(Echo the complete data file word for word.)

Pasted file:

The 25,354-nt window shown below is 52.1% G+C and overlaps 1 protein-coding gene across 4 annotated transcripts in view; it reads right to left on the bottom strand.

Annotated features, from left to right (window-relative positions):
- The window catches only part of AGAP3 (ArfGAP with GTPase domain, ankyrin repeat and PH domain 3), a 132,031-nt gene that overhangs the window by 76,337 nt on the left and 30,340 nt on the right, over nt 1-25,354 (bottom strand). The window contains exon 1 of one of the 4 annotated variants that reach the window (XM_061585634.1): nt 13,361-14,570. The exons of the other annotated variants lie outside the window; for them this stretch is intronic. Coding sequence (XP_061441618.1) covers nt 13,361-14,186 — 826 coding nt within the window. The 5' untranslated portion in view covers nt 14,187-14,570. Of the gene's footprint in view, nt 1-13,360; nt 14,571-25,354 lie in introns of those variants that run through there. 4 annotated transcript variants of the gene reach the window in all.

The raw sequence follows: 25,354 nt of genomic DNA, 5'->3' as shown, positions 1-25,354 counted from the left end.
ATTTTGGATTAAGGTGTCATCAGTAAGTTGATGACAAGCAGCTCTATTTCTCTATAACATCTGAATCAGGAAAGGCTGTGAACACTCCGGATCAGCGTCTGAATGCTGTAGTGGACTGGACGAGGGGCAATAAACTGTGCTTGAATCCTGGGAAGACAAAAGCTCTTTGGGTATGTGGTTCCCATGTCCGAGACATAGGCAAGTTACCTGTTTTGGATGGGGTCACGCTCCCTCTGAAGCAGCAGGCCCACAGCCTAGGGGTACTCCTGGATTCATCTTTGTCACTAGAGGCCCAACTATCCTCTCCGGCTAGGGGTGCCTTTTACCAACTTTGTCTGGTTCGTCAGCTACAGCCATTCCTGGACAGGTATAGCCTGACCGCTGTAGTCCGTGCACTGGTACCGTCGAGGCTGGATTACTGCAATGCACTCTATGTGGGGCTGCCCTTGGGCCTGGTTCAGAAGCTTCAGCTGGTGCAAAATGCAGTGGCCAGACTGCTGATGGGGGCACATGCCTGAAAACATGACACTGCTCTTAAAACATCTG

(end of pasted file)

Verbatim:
The 25,354-nt window shown below is 52.1% G+C and overlaps 1 protein-coding gene across 4 annotated transcripts in view; it reads right to left on the bottom strand.

Annotated features, from left to right (window-relative positions):
- The window catches only part of AGAP3 (ArfGAP with GTPase domain, ankyrin repeat and PH domain 3), a 132,031-nt gene that overhangs the window by 76,337 nt on the left and 30,340 nt on the right, over nt 1-25,354 (bottom strand). The window contains exon 1 of one of the 4 annotated variants that reach the window (XM_061585634.1): nt 13,361-14,570. The exons of the other annotated variants lie outside the window; for them this stretch is intronic. Coding sequence (XP_061441618.1) covers nt 13,361-14,186 — 826 coding nt within the window. The 5' untranslated portion in view covers nt 14,187-14,570. Of the gene's footprint in view, nt 1-13,360; nt 14,571-25,354 lie in introns of those variants that run through there. 4 annotated transcript variants of the gene reach the window in all.

The raw sequence follows: 25,354 nt of genomic DNA, 5'->3' as shown, positions 1-25,354 counted from the left end.
ATTTTGGATTAAGGTGTCATCAGTAAGTTGATGACAAGCAGCTCTATTTCTCTATAACATCTGAATCAGGAAAGGCTGTGAACACTCCGGATCAGCGTCTGAATGCTGTAGTGGACTGGACGAGGGGCAATAAACTGTGCTTGAATCCTGGGAAGACAAAAGCTCTTTGGGTATGTGGTTCCCATGTCCGAGACATAGGCAAGTTACCTGTTTTGGATGGGGTCACGCTCCCTCTGAAGCAGCAGGCCCACAGCCTAGGGGTACTCCTGGATTCATCTTTGTCACTAGAGGCCCAACTATCCTCTCCGGCTAGGGGTGCCTTTTACCAACTTTGTCTGGTTCGTCAGCTACAGCCATTCCTGGACAGGTATAGCCTGACCGCTGTAGTCCGTGCACTGGTACCGTCGAGGCTGGATTACTGCAATGCACTCTATGTGGGGCTGCCCTTGGGCCTGGTTCAGAAGCTTCAGCTGGTGCAAAATGCAGTGGCCAGACTGCTGATGGGGGCACATGCCTGAAAACATGACACTGCTCTTAAAACATCTG